Laura Howard: The New Adult Genre with Allie B


The New Adult Genre with Allie B

I'm so happy to have Allie as a guest to talk about a subject we're both passionate about- the New Adult craze.

She currently lives and works as a graphic designer in 
Yukon Territory, Canada. 

She's always working on several story ideas in different corners of the YA and New Adult genres.

What is an author to do if they want to combine the ‘coming of age’ YA story with the more mature situations of an adult story?

Create a new genre of course.

What’s the best way to start a new genre in an industry full of the ‘fear of change’ and ‘profitability’?

Self-publish it of course.

While I find that Young Adult and the sparkly new New Adult are less ‘genre’ and more of a ‘category’, the important thing is a whole new world of possibilities has just opened up.


While there is no hard and fast definition, there have been a lot of new patterns in writing toward young people that are becoming the New Adult Conventions.

These emerging conventions are (but are not limited to) college aged protag’s (~18-25) who are experiencing life and change for the first time, but at a slightly more mature level than their YA counterparts. As the characters are over 18, sexual situations, controversial topics such as drug use, and the pesky problem of the parents are suddenly much easier to handle- leaving more time for writing gritty stories and less time worrying about the offensiveness of it.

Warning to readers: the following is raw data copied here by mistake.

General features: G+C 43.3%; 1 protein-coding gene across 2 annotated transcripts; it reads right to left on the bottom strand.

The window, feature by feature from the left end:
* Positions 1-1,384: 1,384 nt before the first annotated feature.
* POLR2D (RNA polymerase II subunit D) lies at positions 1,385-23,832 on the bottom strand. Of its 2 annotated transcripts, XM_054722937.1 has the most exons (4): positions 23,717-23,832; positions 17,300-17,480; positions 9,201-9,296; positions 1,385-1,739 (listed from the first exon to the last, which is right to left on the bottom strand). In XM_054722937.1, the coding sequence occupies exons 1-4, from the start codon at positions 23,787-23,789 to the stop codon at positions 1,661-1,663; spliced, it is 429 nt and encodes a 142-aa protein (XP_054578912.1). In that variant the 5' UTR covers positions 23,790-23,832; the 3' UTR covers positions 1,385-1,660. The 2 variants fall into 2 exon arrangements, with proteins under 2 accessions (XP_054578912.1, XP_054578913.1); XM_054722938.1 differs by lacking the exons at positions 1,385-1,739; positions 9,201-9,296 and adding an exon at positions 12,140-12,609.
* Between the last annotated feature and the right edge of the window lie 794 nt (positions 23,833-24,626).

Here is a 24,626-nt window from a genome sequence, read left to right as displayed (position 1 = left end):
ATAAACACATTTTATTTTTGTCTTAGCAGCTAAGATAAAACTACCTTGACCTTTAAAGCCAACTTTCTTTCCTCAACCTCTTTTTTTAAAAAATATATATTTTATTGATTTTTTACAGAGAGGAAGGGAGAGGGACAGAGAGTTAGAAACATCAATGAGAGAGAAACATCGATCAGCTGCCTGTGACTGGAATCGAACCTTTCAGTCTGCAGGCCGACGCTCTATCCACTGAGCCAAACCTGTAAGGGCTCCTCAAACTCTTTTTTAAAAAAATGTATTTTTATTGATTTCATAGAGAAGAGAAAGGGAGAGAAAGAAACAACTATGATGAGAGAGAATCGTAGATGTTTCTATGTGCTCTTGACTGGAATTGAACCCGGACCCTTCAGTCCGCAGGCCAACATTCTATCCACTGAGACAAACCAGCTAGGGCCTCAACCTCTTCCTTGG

New Adult opens up an authors readership as well because both teens and adults can pull something from these books that they can relate to. Thanks to the ever popular Stephenie Meyer, J.K. Rowling, Cassandra Clare, Veronica Roth and the plethora of authors who have flooded the main stream, reading these kinds of ‘kids books’ is no longer shameful, or embarrassing or whatever ridiculous reason people were ashamed to read them in the first place.

New Adult is also a pretty easy transition for a YA writer and it seems every time I log into Goodreads I see established YA writers releasing their first New Adult novel.


While I can’t be certain, because I do not have accesses to any of the big 6 publishing houses, I would be willing to say that it seems more self-published authors have been embracing the New Adult storytelling.

My theory for this is that it takes years for a sneeze to happen in traditional publishing and Self and Indie publishers are more on top of this fun new genre because they are just faster at putting stuff out, and they don’t have the ‘bottom line’ to worry about.